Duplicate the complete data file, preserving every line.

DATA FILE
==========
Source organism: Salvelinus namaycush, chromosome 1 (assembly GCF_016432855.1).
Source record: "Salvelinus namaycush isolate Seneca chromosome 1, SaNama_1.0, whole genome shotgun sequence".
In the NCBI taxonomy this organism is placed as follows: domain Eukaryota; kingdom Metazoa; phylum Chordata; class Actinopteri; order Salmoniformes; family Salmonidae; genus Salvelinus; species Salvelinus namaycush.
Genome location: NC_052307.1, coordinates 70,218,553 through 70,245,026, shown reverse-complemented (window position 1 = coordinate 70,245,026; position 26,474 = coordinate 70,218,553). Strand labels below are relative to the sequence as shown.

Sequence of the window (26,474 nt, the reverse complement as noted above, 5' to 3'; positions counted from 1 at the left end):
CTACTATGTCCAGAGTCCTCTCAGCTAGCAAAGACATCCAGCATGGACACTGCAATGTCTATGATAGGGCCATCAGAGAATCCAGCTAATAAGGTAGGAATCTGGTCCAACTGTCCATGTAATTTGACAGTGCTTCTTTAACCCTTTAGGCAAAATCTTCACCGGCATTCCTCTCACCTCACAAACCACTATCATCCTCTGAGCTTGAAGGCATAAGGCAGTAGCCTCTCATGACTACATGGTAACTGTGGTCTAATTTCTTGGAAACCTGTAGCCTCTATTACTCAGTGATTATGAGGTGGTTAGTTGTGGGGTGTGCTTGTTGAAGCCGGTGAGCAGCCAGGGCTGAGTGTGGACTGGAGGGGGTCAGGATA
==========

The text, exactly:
Source organism: Salvelinus namaycush, chromosome 1 (assembly GCF_016432855.1).
Source record: "Salvelinus namaycush isolate Seneca chromosome 1, SaNama_1.0, whole genome shotgun sequence".
In the NCBI taxonomy this organism is placed as follows: domain Eukaryota; kingdom Metazoa; phylum Chordata; class Actinopteri; order Salmoniformes; family Salmonidae; genus Salvelinus; species Salvelinus namaycush.
Genome location: NC_052307.1, coordinates 70,218,553 through 70,245,026, shown reverse-complemented (window position 1 = coordinate 70,245,026; position 26,474 = coordinate 70,218,553). Strand labels below are relative to the sequence as shown.

Sequence of the window (26,474 nt, the reverse complement as noted above, 5' to 3'; positions counted from 1 at the left end):
CTACTATGTCCAGAGTCCTCTCAGCTAGCAAAGACATCCAGCATGGACACTGCAATGTCTATGATAGGGCCATCAGAGAATCCAGCTAATAAGGTAGGAATCTGGTCCAACTGTCCATGTAATTTGACAGTGCTTCTTTAACCCTTTAGGCAAAATCTTCACCGGCATTCCTCTCACCTCACAAACCACTATCATCCTCTGAGCTTGAAGGCATAAGGCAGTAGCCTCTCATGACTACATGGTAACTGTGGTCTAATTTCTTGGAAACCTGTAGCCTCTATTACTCAGTGATTATGAGGTGGTTAGTTGTGGGGTGTGCTTGTTGAAGCCGGTGAGCAGCCAGGGCTGAGTGTGGACTGGAGGGGGTCAGGATA